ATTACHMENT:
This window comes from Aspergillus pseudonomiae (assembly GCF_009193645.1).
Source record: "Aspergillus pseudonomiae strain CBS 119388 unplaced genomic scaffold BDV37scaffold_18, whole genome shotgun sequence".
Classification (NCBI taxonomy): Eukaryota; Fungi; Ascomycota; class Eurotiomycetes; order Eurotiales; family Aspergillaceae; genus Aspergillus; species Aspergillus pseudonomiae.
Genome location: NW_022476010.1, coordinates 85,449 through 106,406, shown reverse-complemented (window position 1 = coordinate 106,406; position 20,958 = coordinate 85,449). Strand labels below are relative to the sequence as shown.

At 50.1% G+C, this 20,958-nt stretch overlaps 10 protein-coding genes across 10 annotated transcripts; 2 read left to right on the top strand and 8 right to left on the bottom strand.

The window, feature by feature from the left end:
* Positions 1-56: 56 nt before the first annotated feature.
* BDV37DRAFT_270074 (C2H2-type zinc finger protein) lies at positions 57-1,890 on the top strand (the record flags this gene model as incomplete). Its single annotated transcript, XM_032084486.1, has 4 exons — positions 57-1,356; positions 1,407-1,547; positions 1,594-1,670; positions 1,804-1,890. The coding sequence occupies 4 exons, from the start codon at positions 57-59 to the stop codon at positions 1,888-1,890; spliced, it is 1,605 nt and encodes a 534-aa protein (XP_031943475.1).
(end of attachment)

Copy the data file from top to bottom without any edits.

This window comes from Aspergillus pseudonomiae (assembly GCF_009193645.1).
Source record: "Aspergillus pseudonomiae strain CBS 119388 unplaced genomic scaffold BDV37scaffold_18, whole genome shotgun sequence".
Classification (NCBI taxonomy): Eukaryota; Fungi; Ascomycota; class Eurotiomycetes; order Eurotiales; family Aspergillaceae; genus Aspergillus; species Aspergillus pseudonomiae.
Genome location: NW_022476010.1, coordinates 85,449 through 106,406, shown reverse-complemented (window position 1 = coordinate 106,406; position 20,958 = coordinate 85,449). Strand labels below are relative to the sequence as shown.

At 50.1% G+C, this 20,958-nt stretch overlaps 10 protein-coding genes across 10 annotated transcripts; 2 read left to right on the top strand and 8 right to left on the bottom strand.

The window, feature by feature from the left end:
* Positions 1-56: 56 nt before the first annotated feature.
* BDV37DRAFT_270074 (C2H2-type zinc finger protein) lies at positions 57-1,890 on the top strand (the record flags this gene model as incomplete). Its single annotated transcript, XM_032084486.1, has 4 exons — positions 57-1,356; positions 1,407-1,547; positions 1,594-1,670; positions 1,804-1,890. The coding sequence occupies 4 exons, from the start codon at positions 57-59 to the stop codon at positions 1,888-1,890; spliced, it is 1,605 nt and encodes a 534-aa protein (XP_031943475.1).